Gulf Cleanup Needed, Government Report Says
Coastal states must work together to restore key elements of the Gulf of Mexico that have made it a backbone of the U.S. economy before the ecosystem becomes so weak and polluted that it is no longer habitable for animals or people, according to a preliminary report released Wednesday.
The Gulf Coast Ecosystem Restoration Task Force, established by President Barack Obama after last year's catastrophic oil spill, provided an executive summary of the report to the Associated Press. The draft report seeks to pinpoint the biggest challenges and most pressing issues facing the Gulf and also provide the five coastal states - Florida, Louisiana, Texas, Mississippi and Alabama - with a restoration strategy.
"One of the results of all the meetings is a real sense of urgency," EPA chief Lisa Jackson told The AP. "Person after person came in and said `we're losing the Gulf.' None of it is irreversible, but the longer we wait, the harder it will be."
The Gulf of Mexico's ecosystem, long the victim of upstream efforts to allow easy ship navigation and prevent Mississippi River flooding, has been in a state of environmental decline for decades.
BP's oil spill, the largest offshore spill in U.S. history, drew public attention to the slow, persistent damage done to the area that produced 30 percent of the nation's gross domestic product in 2009. The sudden fear that the oil would permanently harm the marine and coastal area created an urgency to fix those woes.
The task force, made up of representatives from an array of federal and state agencies, laid out four goals requiring immediate attention: restoring and conserving habitat; restoring water quality; replenishing and protecting coastal and marine resources and enhancing community resilience.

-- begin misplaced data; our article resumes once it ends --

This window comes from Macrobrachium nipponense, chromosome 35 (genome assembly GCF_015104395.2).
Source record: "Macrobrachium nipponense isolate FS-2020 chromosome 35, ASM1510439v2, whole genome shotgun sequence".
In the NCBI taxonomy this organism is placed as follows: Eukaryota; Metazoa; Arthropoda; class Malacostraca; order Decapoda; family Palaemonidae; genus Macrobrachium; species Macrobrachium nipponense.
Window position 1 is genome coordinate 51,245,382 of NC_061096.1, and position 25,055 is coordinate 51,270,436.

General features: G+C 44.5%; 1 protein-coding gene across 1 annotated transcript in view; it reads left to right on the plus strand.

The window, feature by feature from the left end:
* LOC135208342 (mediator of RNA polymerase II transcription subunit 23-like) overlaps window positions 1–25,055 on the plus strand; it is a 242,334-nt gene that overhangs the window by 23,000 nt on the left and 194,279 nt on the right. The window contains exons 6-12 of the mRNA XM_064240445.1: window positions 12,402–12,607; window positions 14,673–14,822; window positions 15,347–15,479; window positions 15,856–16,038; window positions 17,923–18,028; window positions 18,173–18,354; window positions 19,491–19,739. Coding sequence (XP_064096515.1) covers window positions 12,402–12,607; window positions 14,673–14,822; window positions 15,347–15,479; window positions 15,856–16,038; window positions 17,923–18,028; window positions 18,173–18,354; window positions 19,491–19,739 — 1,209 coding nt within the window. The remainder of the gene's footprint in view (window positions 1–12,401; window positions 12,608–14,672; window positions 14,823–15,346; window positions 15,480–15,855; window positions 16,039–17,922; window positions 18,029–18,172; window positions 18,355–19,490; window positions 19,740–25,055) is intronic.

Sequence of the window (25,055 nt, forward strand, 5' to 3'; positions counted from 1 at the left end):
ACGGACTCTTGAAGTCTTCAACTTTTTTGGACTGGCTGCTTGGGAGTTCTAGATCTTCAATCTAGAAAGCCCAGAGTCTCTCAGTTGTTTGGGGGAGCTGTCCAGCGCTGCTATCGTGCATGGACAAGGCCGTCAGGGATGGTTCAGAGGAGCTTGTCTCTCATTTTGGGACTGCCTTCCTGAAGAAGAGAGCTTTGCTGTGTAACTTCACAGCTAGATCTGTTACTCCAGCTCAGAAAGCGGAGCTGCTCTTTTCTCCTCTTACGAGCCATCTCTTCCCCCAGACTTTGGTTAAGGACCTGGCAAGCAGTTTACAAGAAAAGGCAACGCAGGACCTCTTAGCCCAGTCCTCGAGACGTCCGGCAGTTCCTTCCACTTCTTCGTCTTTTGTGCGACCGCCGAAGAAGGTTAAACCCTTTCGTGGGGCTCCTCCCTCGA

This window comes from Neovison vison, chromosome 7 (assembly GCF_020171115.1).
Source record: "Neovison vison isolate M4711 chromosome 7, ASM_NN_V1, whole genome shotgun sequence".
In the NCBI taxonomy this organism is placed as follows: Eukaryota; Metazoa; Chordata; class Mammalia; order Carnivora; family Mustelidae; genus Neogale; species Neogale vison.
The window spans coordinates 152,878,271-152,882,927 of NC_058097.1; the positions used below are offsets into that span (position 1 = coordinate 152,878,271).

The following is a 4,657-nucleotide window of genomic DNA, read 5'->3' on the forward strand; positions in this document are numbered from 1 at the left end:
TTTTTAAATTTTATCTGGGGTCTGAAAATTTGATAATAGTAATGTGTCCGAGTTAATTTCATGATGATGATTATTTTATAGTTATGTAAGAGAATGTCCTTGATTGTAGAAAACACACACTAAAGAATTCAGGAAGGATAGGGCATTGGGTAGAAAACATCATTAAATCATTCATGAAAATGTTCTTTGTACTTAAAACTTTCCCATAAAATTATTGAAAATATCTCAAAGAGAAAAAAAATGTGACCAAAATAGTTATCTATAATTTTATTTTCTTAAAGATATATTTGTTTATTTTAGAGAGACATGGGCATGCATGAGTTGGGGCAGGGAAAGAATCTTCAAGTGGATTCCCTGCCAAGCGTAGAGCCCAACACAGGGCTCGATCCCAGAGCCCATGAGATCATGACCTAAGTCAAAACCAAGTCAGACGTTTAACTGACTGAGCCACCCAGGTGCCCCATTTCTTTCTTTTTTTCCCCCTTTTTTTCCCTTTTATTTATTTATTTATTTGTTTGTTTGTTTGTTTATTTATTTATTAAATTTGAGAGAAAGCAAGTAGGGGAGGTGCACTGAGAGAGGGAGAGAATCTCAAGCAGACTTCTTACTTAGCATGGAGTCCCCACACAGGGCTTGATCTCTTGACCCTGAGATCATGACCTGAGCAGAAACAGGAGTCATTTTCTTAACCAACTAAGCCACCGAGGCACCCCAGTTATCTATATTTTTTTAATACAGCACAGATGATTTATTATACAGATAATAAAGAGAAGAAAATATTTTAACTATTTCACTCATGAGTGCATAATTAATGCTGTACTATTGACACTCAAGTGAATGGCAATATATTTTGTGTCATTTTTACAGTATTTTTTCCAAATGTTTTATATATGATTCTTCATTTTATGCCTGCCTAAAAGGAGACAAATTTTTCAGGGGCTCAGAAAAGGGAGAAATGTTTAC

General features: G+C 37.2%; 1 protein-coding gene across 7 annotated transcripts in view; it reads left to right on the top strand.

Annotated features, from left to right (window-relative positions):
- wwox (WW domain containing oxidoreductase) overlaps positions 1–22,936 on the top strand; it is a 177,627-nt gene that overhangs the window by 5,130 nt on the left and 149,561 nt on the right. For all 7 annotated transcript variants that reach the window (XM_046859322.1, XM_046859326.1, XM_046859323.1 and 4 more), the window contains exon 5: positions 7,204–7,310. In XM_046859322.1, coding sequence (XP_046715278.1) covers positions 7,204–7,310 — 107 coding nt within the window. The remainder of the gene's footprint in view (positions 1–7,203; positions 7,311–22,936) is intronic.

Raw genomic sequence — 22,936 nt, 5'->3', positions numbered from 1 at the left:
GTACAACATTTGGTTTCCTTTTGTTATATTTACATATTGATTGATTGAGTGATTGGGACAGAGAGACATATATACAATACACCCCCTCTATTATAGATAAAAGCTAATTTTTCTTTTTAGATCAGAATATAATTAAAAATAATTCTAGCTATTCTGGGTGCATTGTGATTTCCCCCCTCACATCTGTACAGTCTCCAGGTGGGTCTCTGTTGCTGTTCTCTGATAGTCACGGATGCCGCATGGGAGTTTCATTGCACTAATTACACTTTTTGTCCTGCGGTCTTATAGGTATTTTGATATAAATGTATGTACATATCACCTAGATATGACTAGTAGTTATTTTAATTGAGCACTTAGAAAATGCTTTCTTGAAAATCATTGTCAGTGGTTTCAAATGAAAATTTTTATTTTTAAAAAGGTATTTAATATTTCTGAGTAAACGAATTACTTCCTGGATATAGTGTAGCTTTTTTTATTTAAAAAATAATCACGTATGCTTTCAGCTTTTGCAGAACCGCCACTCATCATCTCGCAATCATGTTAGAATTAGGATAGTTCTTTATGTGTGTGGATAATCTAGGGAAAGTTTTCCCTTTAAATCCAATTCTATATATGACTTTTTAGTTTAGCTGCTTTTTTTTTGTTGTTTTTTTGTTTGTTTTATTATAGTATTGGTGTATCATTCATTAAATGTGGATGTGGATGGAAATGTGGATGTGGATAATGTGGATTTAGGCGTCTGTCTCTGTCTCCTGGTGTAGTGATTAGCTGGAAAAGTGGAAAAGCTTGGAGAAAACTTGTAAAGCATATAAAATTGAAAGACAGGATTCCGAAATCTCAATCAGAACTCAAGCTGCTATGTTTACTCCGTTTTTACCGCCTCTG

The committee also demanded that Congress, which has still failed to dedicate funding to restoration efforts, dedicate "significant portions" of penalties from the oil spill to the recovery efforts. Members also are asking Congress to create a permanent council to oversee, coordinate and manage the restoration.
For some Gulf Coast officials, however, federal involvement is not necessarily a blessing. Mayor Tony Kennon in Orange Beach, Ala., as well as Leoda Bladsacker, a town councilwoman in Grand Isle, La., both said they have little confidence that any positive change will come of the task force or its findings.
A priority highlighted by the task force is a need to restore and preserve natural river processes that distribute and process sediment and freshwater - the lifeblood of downstream wetlands and the wildlife that call those areas home.
The sediment - nutrient -filled sand and rock that flow from rivers and streams into the ocean - constitute the structural foundation of the Gulf's ecosystem.
"Restoring the supply of sediment is the number one most important thing. If we can do that, as well as decrease the flow of nutrients that have created a dead zone in the Gulf, we'll be in good shape," Jackson said.
The dead zone is an area where there is so little oxygen nothing can live. Scientists believe it is caused by fertilizers and other nutrients from the Midwest that flow into the Mississippi River and eventually into the Gulf.
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